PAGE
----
The United States is now more racially and ethnically diverse than it has ever been, but that diversity is not yet reflected in the sciences. In 2017, traditionally underrepresented minorities — African Americans, Hispanics, Native Americans and Pacific Islanders — accounted for nearly a third of the U.S. population, yet only about 17 percent were employed as scientists and engineers in the country. Several years ago, Meredith Morris, an associate professor of genetics and biochemistry who teaches molecular biochemistry at Clemson, began to notice that racial and ethnic gap reflected in her classes.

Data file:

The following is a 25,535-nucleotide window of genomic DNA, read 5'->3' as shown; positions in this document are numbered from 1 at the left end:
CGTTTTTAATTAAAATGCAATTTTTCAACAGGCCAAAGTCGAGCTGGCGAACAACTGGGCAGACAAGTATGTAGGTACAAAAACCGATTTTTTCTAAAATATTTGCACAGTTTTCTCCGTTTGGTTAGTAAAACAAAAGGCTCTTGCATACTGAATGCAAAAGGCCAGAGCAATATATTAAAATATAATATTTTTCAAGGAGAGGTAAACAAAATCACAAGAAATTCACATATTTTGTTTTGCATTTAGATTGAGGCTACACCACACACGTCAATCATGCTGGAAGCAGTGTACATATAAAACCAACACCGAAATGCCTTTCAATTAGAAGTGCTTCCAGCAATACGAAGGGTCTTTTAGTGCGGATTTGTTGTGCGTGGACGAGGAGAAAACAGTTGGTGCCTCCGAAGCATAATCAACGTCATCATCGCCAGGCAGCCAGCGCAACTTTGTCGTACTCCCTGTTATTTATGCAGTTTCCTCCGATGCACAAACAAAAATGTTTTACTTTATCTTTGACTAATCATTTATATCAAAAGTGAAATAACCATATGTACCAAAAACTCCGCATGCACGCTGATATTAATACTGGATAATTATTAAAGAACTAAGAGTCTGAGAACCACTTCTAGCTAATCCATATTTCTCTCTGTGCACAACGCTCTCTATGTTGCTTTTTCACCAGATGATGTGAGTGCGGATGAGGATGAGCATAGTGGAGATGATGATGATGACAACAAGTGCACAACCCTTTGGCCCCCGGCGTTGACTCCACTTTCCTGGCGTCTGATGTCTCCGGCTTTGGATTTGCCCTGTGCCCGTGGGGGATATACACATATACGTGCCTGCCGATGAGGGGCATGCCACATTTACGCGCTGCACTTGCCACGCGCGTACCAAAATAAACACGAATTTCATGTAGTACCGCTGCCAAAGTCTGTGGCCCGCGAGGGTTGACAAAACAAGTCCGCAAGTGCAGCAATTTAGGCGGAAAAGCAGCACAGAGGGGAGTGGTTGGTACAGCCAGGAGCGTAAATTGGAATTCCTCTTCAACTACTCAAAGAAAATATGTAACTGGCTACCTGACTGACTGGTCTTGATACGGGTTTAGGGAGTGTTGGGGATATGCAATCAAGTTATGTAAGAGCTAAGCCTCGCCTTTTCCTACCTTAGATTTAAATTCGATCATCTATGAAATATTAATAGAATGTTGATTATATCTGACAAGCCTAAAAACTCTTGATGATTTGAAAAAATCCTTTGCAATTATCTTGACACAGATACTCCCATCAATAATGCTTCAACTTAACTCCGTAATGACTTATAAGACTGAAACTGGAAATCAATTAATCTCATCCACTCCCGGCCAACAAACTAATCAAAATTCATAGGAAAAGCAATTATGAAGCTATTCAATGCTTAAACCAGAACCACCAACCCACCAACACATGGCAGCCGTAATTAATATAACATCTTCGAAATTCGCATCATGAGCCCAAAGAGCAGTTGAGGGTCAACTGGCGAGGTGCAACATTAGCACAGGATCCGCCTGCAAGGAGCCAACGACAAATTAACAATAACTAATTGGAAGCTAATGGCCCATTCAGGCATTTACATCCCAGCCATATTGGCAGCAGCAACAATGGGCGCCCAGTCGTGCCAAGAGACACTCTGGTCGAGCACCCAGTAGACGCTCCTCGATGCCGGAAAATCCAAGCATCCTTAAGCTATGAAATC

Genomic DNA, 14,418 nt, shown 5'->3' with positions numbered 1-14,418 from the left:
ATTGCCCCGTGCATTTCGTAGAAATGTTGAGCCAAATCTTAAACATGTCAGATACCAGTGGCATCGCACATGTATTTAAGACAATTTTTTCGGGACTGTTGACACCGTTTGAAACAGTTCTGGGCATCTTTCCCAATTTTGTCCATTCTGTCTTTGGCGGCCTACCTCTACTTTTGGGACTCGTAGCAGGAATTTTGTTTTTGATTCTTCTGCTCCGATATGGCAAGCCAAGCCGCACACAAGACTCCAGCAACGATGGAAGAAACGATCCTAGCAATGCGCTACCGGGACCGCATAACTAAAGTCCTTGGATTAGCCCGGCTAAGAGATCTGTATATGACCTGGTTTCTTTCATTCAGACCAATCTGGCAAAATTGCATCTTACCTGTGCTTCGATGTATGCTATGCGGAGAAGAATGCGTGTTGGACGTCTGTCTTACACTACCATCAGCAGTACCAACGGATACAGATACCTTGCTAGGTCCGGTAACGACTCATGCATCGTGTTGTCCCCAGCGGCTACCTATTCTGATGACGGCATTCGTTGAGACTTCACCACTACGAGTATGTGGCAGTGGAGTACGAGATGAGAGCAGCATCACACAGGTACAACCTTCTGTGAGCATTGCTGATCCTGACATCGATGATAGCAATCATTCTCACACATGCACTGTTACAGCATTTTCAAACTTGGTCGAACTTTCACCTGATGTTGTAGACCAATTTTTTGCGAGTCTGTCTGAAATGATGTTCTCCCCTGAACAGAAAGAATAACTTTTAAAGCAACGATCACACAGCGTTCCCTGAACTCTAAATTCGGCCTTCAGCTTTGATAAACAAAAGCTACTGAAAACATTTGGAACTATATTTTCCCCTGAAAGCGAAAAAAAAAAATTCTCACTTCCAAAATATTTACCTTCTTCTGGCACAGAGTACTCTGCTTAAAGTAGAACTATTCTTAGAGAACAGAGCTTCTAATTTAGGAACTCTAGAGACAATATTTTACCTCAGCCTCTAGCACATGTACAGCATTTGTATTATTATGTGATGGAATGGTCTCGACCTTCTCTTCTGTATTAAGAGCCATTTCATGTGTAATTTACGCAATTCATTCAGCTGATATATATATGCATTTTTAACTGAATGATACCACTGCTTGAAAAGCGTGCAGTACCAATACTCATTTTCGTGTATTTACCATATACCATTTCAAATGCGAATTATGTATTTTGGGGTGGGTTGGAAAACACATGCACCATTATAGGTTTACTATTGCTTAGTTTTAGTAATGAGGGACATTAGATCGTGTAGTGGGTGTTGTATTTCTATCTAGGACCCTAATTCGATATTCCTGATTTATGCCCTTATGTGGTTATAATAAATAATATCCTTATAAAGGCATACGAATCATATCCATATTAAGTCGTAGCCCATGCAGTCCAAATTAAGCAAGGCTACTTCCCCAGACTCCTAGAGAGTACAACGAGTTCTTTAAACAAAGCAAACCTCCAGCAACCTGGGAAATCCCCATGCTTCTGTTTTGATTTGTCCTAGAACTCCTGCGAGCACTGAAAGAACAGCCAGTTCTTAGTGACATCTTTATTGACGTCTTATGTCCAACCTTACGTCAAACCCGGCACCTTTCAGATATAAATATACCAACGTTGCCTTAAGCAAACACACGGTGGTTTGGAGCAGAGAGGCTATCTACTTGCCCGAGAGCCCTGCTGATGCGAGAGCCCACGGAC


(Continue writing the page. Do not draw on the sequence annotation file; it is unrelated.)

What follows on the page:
You are here: Home / Hannah Halusker
Hannah Halusker is a writer in the College of Science.
Articles by Hannah Halusker
Each summer, Clemson students trade in their summer jobs and internships to spend two weeks on the hillsides of Costa Rica and Panama, conducting house visits and creating pop-up clinics in the most impoverished areas.